I spoke to someone recently about coaching. She was considering whether or not coaching would be a good idea.
She had left a really good job working for a big corporation around 6 or 7 years ago, pregnant with her first child, and ready to stay at home to look after her baby.
Since then, having had two children in total, the youngest has now started school, and she’s seriously considering what to do next. She wants to do something, she’s just not sure what. She’s totally overwhelmed, totally blocked, and feeling stuck. She’s lost her confidence, and she feels lost.
We decided that working together wasn’t the right thing for her, for now. Why?
Because coaching isn’t what she needs right now.
She has issues with self-esteem, of self-worth. She’s not yet ready to move forward. She knows that there are things from her past that have affected her, that are holding her back. Things that have been lying dormant for years. Things she has to deal with.
What she needs is counselling or therapy. Uncovering things from her past to find a way to move forward in the future.
Coaching is about looking forwards.
And coaching is not about looking back, working out why something happened and why it affected you. It’s not about events that took place during your childhood or adolescence.
It’s also not about someone giving you all the answers, telling you what to do, giving you a fool-proof step-by-step guide to sorting out your life.
Coaching is about looking forwards, planning and taking action. And the ideas all come from YOU. A coach helps you to unearth ideas, passions, opportunities and the next step that’s right for you.
You’re ready to work with a life coach when you’re determined and excited to make changes. Maybe you feel nervous, apprehensive, scared. You might be stressed, burnt out, worried. You might not be sure exactly in which direction you want to head.
But you know that you have to do something to help yourself move forwards. Maybe there’s a little glimpse of excitement when you dare to imagine yourself in a different situation.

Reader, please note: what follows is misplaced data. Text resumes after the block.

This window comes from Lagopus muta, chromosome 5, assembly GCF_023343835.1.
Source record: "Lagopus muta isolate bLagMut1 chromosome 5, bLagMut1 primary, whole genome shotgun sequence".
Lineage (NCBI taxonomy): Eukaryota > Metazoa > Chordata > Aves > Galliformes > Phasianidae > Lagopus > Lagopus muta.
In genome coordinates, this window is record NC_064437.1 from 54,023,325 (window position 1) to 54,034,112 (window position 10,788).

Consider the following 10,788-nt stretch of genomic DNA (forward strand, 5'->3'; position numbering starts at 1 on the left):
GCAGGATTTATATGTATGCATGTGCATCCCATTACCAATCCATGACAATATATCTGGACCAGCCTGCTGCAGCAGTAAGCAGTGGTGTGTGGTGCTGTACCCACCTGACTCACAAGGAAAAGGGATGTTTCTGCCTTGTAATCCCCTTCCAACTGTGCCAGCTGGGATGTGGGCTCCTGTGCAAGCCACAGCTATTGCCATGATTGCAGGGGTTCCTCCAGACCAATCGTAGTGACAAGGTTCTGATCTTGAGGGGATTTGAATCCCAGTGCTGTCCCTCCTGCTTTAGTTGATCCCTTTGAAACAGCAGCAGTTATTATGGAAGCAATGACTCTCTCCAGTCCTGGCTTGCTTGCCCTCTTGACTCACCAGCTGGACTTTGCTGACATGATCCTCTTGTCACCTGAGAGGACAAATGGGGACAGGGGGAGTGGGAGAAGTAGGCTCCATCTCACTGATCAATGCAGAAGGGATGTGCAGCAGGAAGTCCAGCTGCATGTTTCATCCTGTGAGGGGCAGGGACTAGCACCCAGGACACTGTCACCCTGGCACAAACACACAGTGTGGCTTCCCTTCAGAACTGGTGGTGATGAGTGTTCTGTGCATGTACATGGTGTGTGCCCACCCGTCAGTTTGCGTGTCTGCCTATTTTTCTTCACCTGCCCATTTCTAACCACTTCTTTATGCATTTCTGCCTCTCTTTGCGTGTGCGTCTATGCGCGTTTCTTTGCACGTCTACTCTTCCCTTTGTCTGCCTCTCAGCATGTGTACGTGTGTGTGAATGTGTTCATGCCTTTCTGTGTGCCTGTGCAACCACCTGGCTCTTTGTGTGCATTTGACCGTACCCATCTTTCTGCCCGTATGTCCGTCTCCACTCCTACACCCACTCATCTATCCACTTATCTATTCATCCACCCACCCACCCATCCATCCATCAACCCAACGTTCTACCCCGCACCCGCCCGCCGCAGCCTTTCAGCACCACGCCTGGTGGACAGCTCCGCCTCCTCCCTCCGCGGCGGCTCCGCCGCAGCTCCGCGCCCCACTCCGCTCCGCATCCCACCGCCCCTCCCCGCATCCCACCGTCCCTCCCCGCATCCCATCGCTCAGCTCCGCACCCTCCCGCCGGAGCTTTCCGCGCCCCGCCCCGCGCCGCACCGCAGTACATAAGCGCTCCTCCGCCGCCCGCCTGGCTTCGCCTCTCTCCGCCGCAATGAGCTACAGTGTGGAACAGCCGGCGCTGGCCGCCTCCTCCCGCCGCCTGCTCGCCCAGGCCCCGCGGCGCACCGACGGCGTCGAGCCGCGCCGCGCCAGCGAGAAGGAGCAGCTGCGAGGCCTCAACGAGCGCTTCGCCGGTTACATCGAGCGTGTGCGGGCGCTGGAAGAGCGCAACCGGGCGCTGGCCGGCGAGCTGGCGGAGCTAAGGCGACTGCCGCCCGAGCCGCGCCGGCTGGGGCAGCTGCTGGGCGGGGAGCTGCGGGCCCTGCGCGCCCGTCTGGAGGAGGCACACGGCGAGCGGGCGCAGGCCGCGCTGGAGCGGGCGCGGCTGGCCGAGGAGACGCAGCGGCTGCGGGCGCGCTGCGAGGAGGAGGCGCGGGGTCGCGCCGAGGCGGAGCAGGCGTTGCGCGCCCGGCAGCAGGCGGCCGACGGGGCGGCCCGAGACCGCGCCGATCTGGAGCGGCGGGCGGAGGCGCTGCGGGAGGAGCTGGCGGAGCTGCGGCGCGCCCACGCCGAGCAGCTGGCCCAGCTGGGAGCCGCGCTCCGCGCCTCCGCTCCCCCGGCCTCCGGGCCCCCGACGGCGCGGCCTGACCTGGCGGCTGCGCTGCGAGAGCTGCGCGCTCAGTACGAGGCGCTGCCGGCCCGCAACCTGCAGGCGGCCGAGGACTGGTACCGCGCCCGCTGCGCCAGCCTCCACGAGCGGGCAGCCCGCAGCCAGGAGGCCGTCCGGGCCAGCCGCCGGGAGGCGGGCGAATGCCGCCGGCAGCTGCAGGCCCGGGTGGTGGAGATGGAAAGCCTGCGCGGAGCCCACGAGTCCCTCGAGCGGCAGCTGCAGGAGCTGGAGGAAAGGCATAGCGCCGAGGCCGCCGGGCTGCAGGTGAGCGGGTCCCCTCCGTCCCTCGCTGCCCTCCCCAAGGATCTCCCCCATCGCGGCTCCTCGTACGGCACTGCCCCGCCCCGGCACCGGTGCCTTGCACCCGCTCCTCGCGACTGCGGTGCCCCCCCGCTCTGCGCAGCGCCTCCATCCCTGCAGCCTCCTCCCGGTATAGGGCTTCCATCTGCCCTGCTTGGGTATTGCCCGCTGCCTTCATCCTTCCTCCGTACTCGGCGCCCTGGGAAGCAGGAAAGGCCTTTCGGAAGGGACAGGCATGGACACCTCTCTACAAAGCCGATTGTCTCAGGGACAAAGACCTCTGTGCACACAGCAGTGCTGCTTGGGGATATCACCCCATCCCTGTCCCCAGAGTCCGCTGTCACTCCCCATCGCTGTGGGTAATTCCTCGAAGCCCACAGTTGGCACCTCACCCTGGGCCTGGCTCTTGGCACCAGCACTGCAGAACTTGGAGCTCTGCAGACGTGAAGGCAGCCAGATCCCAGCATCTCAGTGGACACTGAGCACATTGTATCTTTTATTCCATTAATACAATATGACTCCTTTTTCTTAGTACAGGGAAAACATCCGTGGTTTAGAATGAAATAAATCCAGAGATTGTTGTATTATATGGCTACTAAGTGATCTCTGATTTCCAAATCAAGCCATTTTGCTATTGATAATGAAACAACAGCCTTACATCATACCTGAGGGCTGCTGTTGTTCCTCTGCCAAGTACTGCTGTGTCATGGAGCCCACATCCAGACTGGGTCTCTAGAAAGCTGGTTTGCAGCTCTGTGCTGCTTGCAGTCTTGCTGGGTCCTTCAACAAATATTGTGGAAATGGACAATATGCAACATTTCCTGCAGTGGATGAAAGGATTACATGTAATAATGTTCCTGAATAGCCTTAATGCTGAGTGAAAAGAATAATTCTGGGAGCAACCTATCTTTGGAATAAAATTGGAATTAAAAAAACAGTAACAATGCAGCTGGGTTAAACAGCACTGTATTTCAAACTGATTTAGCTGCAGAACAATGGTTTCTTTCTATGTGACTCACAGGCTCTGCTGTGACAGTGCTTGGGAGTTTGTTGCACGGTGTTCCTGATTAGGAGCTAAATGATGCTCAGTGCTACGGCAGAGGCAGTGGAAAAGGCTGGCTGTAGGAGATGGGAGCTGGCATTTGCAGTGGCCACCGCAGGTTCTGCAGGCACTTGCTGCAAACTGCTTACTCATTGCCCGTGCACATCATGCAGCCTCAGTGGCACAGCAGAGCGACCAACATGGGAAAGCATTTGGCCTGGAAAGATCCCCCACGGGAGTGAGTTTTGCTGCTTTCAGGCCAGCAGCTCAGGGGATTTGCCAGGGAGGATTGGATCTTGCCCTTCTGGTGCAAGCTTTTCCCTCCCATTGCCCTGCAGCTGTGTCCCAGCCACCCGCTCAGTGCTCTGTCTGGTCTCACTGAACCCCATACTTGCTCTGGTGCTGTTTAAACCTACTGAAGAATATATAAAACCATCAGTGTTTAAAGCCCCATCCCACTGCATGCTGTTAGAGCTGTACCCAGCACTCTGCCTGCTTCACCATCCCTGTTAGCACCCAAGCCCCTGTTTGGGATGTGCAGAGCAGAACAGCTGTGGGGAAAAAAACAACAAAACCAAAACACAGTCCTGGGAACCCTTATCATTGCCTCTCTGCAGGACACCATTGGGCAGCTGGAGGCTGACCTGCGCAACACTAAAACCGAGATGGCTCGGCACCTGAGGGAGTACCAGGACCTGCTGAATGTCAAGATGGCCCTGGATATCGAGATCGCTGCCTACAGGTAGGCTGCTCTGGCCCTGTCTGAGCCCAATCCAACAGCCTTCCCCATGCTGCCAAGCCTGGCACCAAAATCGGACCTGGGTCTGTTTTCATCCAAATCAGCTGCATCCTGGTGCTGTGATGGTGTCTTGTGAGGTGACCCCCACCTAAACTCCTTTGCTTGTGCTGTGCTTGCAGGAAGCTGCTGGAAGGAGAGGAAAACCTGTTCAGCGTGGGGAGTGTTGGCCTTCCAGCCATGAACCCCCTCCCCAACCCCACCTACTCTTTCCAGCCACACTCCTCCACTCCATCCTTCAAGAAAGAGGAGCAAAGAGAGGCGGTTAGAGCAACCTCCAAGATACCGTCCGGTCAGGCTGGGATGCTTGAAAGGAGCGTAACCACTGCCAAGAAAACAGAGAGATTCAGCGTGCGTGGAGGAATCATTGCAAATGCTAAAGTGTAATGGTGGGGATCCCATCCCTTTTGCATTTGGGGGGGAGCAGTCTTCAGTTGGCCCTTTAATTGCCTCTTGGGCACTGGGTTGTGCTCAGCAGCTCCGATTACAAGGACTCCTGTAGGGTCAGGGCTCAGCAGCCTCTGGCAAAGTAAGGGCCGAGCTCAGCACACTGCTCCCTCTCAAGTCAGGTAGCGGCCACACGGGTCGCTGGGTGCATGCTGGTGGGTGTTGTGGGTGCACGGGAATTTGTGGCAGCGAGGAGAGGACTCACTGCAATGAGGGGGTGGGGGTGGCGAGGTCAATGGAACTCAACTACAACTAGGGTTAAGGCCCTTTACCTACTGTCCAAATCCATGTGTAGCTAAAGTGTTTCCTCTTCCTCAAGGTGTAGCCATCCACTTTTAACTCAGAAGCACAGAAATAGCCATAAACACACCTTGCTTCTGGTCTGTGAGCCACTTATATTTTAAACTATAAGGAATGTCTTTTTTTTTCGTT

And you are ready to do the work.
You are ready to ask for help, to share what’s going on, and to be open to new ideas. You’re ready to really examine what you want from life, and how you can go about getting there. You need support and someone to push you along.
You’re willing to move out of your comfort zone, knowing that in doing so you’ll make big leaps towards something new.
You’ve got to be all in, ready to put lots into it and take action.
Are you ready? Sounds like you? Contact me at email@example.com and we’ll have a chat about coaching and what you hope to achieve.
Sometimes I see other women out there, often way younger than me, and I wonder how they got so confident, how they have such a strong voice. How do you build confidence?
Maybe some of us are born confident, maybe not. But my guess is that for a lot of people out there who appear super-confident, it’s that they’ve learned it.
They’ve had a series of small successes, and built on them.
One person listened to them and showed appreciation in what they had to say, then another, and another, and so their voice has grown louder and more confident over time.
They’ve succeeded in voicing their opinion, using a skill, dealing with a situation, whatever it is; they’ve then done it again, and again, and again.
So perhaps a way to build confidence for yourself is to recognise when you have a small success, and then keep going, trying to build on it.
Maybe you’ve broken out of your comfort zone by succeeding in doing something. It’s well documented that if you get out of your comfort zone regularly, you’ll build confidence. It’s like building a habit. You have to keep repeating until it becomes normal. So carry on breaking out of your comfort zone as often as you can.
Easier said than done right? When you’re lacking in confidence, everything seems too much. But the key is – start small.
When I started writing blogposts, I was nervous about what to do with them. I knew they couldn’t just sit on my website, unseen.
But I wasn’t used to sharing my work. I’d never really posted on social media before. I had all kinds of doubts about my writing and about ‘putting it out there’.
However I’d previously done an interview with Careershifters, and when it was published on their website I shared the link with some close friends and family. I got such good feedback, and a few people told me it had inspired them.